All things considered, I really like this deal for the Red Sox.
The Sox now have a speedy, switch hitting leadoff hitter to replace Johnny Damon.
Though he played left field for Cleveland last year, Crisp was a center fielder prior to the emergence of Grady Sizemore in 2005. While the average AL left fielder hit .278/.333/.437 in 2005, Crisp hit .300/.345/.465.Ã‚ And even if he'd played center, only three other center fielders hit for a higher average than Crisp.
In each of his four seasons, Crisp's numbers have continued to improve. His average steadily climbed from .260 to .266 to .297. to .300 last year. He also collected 62 extra-base hits last season (more than Damon), compared to a total of 77 in his first three. It's a trend the Sox brass expect to continue.
While the Sox gave up 22-year-old prospect Andy Marte to acquire Crisp, Crisp is only 26 himself and is just starting to emerge. Right now, the primary difference between Crisp and Marte is that Crisp has proven himself at the big league level, and shown that he's more than just a prospect.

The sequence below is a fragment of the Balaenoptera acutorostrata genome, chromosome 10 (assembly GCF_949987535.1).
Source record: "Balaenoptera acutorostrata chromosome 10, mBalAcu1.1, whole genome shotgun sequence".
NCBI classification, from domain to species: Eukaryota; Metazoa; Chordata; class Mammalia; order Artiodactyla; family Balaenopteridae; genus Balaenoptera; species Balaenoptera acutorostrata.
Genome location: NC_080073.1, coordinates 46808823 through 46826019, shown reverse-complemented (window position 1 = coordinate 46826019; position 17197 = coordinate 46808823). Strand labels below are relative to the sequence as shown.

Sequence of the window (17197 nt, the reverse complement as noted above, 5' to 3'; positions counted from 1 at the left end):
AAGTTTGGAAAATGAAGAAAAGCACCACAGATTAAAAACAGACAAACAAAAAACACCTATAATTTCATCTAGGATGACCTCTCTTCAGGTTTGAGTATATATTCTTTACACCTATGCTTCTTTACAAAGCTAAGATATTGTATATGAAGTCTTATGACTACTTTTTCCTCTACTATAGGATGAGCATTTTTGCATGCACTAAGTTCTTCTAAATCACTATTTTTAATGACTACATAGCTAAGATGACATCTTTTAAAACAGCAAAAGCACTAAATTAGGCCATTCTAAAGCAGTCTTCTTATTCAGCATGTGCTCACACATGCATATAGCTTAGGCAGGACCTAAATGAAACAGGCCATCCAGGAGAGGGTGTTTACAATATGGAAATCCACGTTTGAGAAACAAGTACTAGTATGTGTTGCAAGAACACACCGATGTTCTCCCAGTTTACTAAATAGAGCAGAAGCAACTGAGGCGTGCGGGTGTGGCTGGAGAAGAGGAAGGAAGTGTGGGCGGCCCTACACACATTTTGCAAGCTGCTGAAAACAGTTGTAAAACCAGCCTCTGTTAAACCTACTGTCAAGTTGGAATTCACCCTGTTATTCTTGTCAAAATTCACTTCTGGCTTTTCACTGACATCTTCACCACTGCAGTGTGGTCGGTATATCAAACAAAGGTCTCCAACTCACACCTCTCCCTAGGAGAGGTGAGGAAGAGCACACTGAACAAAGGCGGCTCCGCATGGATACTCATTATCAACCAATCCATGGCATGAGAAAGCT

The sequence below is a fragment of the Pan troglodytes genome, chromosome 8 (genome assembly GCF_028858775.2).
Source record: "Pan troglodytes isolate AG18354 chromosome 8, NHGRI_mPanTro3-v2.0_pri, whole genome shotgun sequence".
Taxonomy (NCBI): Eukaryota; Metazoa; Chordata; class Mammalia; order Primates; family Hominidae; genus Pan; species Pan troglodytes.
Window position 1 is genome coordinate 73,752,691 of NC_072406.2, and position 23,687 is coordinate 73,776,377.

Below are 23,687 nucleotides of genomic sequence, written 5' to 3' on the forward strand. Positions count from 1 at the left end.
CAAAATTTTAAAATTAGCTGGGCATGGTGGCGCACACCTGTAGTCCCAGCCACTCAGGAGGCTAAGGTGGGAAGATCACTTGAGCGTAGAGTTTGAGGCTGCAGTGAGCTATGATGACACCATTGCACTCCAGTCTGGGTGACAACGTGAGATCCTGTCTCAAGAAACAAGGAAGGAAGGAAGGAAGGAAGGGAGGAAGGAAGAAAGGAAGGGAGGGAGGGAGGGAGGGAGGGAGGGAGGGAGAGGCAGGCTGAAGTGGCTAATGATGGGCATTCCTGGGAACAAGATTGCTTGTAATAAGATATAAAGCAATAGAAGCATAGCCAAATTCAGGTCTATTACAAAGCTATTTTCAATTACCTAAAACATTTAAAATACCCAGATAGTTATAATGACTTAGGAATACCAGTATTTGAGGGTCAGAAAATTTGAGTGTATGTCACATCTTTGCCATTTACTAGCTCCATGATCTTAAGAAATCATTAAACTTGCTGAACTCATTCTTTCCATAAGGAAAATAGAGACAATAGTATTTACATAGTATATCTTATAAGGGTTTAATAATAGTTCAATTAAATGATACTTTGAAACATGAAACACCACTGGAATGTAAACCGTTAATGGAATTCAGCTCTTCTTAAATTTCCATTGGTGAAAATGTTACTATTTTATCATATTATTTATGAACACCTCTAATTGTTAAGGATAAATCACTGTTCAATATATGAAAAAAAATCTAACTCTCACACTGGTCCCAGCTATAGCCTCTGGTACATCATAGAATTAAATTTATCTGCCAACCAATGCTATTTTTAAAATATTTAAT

A classic line-drive hitter, Crisp hit 42 his doubles last year - fifth-best in the American League. He should be a fixture on second base, just waiting to score, for years to come.
As for the relief pitchers exchanged, the Sox managed to get younger. The 29-year-old Riske has fanned 318 batters in 317 career innings. That's a higher strike out ratio than Guillermo Mota. And Riske always has been able to get both lefties and righties out, which makes him more than just a matchup reliever. Last year, righties hit just .204 vs. Riske, and lefties had little more success, hitting only .213.
Riske had an amazing WHIP (walks plus hits per innings pitched) of 0.96 last season. To give that some framework, only four AL relievers (New York's Mariano Rivera - 0.87, Cleveland's Bobby Howry - 0.89, Chicago's Cliff Politte - 0.94, and Toronto's Justin Speier - 0.95) registered a better WHIP than Riske.
This deal makes the Sox stronger not only now, but in the future as well. Center field was the current priority right, not third base. Kevin Youkilis is another young infielder, and the Sox can always move him back to third if necessary in the future.
Copyright © 2006 Sean M. Kennedy. All rights reserved. This material may not be published, broadcast, rewritten, or redistributed without the author's consent.